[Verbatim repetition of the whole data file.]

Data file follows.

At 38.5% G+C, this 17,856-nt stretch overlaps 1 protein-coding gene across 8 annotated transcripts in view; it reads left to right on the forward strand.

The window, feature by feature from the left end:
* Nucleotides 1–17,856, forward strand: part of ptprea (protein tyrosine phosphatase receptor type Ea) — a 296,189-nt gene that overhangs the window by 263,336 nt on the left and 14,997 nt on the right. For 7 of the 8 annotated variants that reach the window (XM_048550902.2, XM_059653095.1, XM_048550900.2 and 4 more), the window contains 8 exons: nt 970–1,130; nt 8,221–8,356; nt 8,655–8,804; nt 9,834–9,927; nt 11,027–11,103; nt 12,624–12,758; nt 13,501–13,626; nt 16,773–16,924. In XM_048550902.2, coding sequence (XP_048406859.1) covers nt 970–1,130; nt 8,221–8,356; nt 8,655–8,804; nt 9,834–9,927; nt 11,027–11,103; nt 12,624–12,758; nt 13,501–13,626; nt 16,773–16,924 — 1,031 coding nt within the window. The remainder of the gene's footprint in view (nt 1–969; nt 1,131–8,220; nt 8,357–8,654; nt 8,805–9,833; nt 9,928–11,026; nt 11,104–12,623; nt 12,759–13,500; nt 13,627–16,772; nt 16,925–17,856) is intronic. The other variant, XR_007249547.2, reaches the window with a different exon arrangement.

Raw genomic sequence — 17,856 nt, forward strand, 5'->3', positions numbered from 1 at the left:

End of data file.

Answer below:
At 38.5% G+C, this 17,856-nt stretch overlaps 1 protein-coding gene across 8 annotated transcripts in view; it reads left to right on the forward strand.

The window, feature by feature from the left end:
* Nucleotides 1–17,856, forward strand: part of ptprea (protein tyrosine phosphatase receptor type Ea) — a 296,189-nt gene that overhangs the window by 263,336 nt on the left and 14,997 nt on the right. For 7 of the 8 annotated variants that reach the window (XM_048550902.2, XM_059653095.1, XM_048550900.2 and 4 more), the window contains 8 exons: nt 970–1,130; nt 8,221–8,356; nt 8,655–8,804; nt 9,834–9,927; nt 11,027–11,103; nt 12,624–12,758; nt 13,501–13,626; nt 16,773–16,924. In XM_048550902.2, coding sequence (XP_048406859.1) covers nt 970–1,130; nt 8,221–8,356; nt 8,655–8,804; nt 9,834–9,927; nt 11,027–11,103; nt 12,624–12,758; nt 13,501–13,626; nt 16,773–16,924 — 1,031 coding nt within the window. The remainder of the gene's footprint in view (nt 1–969; nt 1,131–8,220; nt 8,357–8,654; nt 8,805–9,833; nt 9,928–11,026; nt 11,104–12,623; nt 12,759–13,500; nt 13,627–16,772; nt 16,925–17,856) is intronic. The other variant, XR_007249547.2, reaches the window with a different exon arrangement.

Raw genomic sequence — 17,856 nt, forward strand, 5'->3', positions numbered from 1 at the left: